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Owlcoffee
 one year ago
(1) Prove the limit of the sum of two function is equal to the sum of their independant limits.
\[\lim_{x \rightarrow a} f(x)=M\]
\[\lim_{x \rightarrow a} g(x)=L\]
\[\lim_{x \rightarrow a}f(x) + g(x)=L +M\]
Owlcoffee
 one year ago
(1) Prove the limit of the sum of two function is equal to the sum of their independant limits. \[\lim_{x \rightarrow a} f(x)=M\] \[\lim_{x \rightarrow a} g(x)=L\] \[\lim_{x \rightarrow a}f(x) + g(x)=L +M\]

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nincompoop
 one year ago
Best ResponseYou've already chosen the best response.0dw:1437984297705:dw

nincompoop
 one year ago
Best ResponseYou've already chosen the best response.0dw:1437984682123:dw

nincompoop
 one year ago
Best ResponseYou've already chosen the best response.0dw:1437984849692:dw

Owlcoffee
 one year ago
Best ResponseYou've already chosen the best response.0Well, That is true but... I am supposed to prove the sum of limits... Not apply it.

nincompoop
 one year ago
Best ResponseYou've already chosen the best response.0using the limit definition is a proof too

Owlcoffee
 one year ago
Best ResponseYou've already chosen the best response.0You used the definition of derivative. I was thinking about using: \[f/a E(b, \epsilon ) \exists E ^{*}(a, \delta )/ \forall x \in E^* (a, \delta ) => f(x)\in E(b, \epsilon)\]

UsukiDoll
 one year ago
Best ResponseYou've already chosen the best response.0what is beta, delta, epsilon ?

Owlcoffee
 one year ago
Best ResponseYou've already chosen the best response.0The radius of the enviroments with center "b" (epsilon), and the one with center a (delta). I have thought that I need to prove that: \[\forall x \in E^* (a, \delta ): \left f(x)+g(x)(b +c) \right< \epsilon \] It should suffice since it would mean that the definition applies.

zzr0ck3r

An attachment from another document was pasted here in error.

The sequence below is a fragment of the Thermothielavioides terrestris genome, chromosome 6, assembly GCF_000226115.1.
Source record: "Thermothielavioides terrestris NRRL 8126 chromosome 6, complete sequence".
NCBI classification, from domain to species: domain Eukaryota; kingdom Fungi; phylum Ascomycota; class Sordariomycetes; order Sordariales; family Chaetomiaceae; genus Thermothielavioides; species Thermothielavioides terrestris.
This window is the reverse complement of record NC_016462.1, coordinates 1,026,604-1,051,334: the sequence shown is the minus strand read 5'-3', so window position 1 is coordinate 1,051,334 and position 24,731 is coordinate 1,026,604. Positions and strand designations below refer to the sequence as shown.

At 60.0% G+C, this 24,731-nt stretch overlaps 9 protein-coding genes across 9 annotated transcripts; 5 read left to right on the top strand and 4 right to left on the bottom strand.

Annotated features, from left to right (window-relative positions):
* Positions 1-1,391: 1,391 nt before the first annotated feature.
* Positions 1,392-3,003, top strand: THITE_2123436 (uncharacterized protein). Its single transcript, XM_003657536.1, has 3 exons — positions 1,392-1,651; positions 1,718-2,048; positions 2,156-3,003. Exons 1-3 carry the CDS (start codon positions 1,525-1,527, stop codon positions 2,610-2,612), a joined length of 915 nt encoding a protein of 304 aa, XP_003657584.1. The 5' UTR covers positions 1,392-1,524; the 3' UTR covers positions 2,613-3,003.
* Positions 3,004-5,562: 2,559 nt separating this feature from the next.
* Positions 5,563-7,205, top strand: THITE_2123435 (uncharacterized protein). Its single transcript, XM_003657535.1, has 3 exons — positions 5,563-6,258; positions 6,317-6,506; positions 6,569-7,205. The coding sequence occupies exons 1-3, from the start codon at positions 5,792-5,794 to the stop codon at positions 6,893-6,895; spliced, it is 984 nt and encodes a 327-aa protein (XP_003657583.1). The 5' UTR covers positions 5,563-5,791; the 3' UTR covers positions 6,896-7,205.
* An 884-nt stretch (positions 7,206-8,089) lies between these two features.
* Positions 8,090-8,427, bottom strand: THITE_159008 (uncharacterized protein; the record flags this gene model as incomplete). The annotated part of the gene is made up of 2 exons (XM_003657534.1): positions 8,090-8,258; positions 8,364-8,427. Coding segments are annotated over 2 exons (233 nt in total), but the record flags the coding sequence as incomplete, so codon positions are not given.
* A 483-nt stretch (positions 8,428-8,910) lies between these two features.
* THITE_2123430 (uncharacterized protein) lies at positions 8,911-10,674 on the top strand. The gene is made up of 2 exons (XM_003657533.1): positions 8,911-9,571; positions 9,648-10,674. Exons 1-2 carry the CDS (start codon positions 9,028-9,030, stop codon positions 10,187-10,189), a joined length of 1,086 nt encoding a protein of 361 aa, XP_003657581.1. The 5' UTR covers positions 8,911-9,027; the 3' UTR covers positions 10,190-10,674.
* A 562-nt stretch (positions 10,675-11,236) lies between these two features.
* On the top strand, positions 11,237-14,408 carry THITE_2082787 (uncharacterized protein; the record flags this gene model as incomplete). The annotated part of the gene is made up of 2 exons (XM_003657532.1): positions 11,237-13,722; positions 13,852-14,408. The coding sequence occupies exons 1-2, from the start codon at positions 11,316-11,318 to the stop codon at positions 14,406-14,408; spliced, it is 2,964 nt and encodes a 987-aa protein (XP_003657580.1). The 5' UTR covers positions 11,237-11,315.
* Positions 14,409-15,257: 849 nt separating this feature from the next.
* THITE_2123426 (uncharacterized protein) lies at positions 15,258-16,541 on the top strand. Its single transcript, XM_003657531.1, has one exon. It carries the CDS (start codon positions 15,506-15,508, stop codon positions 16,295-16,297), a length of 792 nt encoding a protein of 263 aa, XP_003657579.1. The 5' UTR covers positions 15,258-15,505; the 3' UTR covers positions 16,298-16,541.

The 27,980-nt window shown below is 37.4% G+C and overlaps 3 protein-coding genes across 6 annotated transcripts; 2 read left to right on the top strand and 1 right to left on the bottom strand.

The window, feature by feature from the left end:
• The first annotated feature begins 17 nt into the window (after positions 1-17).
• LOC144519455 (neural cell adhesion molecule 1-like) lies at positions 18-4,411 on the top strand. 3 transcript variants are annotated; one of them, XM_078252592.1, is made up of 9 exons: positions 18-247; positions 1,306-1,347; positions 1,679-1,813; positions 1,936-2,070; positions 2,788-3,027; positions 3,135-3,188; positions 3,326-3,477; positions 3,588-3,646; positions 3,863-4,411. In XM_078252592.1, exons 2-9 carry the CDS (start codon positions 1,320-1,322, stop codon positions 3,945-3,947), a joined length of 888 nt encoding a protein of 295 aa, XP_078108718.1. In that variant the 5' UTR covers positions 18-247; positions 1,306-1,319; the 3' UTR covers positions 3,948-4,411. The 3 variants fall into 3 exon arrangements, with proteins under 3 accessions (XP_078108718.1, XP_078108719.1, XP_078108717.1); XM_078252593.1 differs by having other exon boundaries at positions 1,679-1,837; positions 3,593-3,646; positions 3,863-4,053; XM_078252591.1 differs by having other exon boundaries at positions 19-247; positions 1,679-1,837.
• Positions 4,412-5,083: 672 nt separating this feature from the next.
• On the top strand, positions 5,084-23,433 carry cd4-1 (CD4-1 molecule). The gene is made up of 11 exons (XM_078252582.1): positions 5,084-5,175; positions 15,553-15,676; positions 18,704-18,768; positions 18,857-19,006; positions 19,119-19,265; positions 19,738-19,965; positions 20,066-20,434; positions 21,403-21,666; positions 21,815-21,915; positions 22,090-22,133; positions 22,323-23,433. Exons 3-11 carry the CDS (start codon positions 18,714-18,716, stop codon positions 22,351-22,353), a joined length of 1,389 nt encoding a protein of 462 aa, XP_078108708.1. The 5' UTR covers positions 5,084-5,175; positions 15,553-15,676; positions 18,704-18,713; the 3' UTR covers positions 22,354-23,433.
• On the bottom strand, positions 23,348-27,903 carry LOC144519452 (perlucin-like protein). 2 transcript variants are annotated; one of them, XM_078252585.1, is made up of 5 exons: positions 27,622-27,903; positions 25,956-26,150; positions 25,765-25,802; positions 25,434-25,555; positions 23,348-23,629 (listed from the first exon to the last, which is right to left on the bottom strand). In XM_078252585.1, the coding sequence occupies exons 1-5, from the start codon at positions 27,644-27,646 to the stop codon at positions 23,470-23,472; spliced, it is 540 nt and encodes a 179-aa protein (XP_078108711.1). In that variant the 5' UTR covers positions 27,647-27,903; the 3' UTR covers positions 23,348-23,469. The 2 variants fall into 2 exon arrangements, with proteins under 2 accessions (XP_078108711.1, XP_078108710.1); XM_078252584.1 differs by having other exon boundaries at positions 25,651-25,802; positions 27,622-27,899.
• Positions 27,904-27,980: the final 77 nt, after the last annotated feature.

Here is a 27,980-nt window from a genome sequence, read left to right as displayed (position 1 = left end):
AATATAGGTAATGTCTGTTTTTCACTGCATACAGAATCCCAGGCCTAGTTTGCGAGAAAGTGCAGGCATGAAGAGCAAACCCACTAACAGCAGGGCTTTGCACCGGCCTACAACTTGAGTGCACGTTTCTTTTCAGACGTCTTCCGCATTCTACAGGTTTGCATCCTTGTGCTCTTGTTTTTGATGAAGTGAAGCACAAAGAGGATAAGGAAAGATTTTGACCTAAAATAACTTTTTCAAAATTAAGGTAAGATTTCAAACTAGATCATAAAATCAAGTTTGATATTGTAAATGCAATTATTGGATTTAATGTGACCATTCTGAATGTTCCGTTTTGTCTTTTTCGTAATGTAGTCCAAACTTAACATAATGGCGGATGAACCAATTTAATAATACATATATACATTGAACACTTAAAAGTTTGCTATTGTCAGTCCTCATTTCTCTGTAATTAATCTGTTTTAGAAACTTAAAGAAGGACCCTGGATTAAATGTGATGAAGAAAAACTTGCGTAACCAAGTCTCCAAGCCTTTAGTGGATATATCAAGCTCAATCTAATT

one year ago
Best ResponseYou've already chosen the best response.2Let \(\epsilon >0 \) be given. \( \lim_{x \rightarrow a} f(x)=M\) implies \(\exists \delta_0 >0\) s.t. \(x\in (\delta_0+a, \delta_0+a)\implies f(x)M < \frac{\epsilon}{2}\). \(\lim_{x \rightarrow a} g(x)=L\) implies \(\exists \delta_1 >0\) s.t. \(x\in (\delta_1+a, \delta_1+a)\implies g(x)L < \frac{\epsilon}{2}\). Consider \(\delta = \min \{\delta_0, \delta_1\}\) and suppose \(xa< \delta\), then obviously \(xa< \delta_0\) and \(xa<\delta_1\) so that \(f(x)M<\frac{\epsilon}{2}\) and \(g(x)L< \frac{\epsilon}{2}\). It follows from the triangle inequality that \[f(x)+g(x)(M+L)=f(x)M+g(x)L\le f(x)  M + g(x)L \\ < \frac{\epsilon}{2}+\frac{\epsilon}{2}=\epsilon\] as desired

zzr0ck3r
 one year ago
Best ResponseYou've already chosen the best response.2Let me know if you have any questions.

Owlcoffee
 one year ago
Best ResponseYou've already chosen the best response.0Haha, I had just solved it when you posted that, and I confirmed that my answer was correct, thanks.

zzr0ck3r
 one year ago
Best ResponseYou've already chosen the best response.2it follows from sequential definition of limits if you know it is true for sequences. So that would be a much shorter proof...

nincompoop
 one year ago
Best ResponseYou've already chosen the best response.0ya I learned that but I didn't really get into it too much because it was way over my brain to remember.
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